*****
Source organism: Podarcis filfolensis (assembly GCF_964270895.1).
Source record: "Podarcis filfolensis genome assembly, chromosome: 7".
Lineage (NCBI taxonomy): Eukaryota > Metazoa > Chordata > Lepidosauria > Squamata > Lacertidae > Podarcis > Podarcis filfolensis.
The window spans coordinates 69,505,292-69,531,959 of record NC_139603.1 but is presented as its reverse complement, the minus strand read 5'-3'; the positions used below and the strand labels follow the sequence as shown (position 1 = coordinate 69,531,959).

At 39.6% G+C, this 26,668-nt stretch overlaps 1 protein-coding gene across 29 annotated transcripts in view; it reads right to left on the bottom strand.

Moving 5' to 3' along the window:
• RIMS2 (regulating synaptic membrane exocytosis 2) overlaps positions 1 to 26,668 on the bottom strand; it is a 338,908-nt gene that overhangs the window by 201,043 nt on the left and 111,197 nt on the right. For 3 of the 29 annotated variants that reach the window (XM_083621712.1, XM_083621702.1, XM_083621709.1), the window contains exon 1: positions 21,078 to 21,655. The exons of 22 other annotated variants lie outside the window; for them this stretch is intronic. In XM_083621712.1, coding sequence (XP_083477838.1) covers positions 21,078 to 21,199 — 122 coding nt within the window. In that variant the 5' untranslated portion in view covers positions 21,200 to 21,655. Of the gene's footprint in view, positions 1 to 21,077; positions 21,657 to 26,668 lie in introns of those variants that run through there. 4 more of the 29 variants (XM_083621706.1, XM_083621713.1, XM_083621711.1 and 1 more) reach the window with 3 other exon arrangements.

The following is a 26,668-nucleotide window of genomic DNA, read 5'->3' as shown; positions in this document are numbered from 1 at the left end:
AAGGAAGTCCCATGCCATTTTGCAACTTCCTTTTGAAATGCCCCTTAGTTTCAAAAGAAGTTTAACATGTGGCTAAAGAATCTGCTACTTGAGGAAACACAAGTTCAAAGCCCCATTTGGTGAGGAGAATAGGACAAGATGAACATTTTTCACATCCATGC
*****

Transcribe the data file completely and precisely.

Source organism: Podarcis filfolensis (assembly GCF_964270895.1).
Source record: "Podarcis filfolensis genome assembly, chromosome: 7".
Lineage (NCBI taxonomy): Eukaryota > Metazoa > Chordata > Lepidosauria > Squamata > Lacertidae > Podarcis > Podarcis filfolensis.
The window spans coordinates 69,505,292-69,531,959 of record NC_139603.1 but is presented as its reverse complement, the minus strand read 5'-3'; the positions used below and the strand labels follow the sequence as shown (position 1 = coordinate 69,531,959).

At 39.6% G+C, this 26,668-nt stretch overlaps 1 protein-coding gene across 29 annotated transcripts in view; it reads right to left on the bottom strand.

Moving 5' to 3' along the window:
• RIMS2 (regulating synaptic membrane exocytosis 2) overlaps positions 1 to 26,668 on the bottom strand; it is a 338,908-nt gene that overhangs the window by 201,043 nt on the left and 111,197 nt on the right. For 3 of the 29 annotated variants that reach the window (XM_083621712.1, XM_083621702.1, XM_083621709.1), the window contains exon 1: positions 21,078 to 21,655. The exons of 22 other annotated variants lie outside the window; for them this stretch is intronic. In XM_083621712.1, coding sequence (XP_083477838.1) covers positions 21,078 to 21,199 — 122 coding nt within the window. In that variant the 5' untranslated portion in view covers positions 21,200 to 21,655. Of the gene's footprint in view, positions 1 to 21,077; positions 21,657 to 26,668 lie in introns of those variants that run through there. 4 more of the 29 variants (XM_083621706.1, XM_083621713.1, XM_083621711.1 and 1 more) reach the window with 3 other exon arrangements.

The following is a 26,668-nucleotide window of genomic DNA, read 5'->3' as shown; positions in this document are numbered from 1 at the left end:
AAGGAAGTCCCATGCCATTTTGCAACTTCCTTTTGAAATGCCCCTTAGTTTCAAAAGAAGTTTAACATGTGGCTAAAGAATCTGCTACTTGAGGAAACACAAGTTCAAAGCCCCATTTGGTGAGGAGAATAGGACAAGATGAACATTTTTCACATCCATGC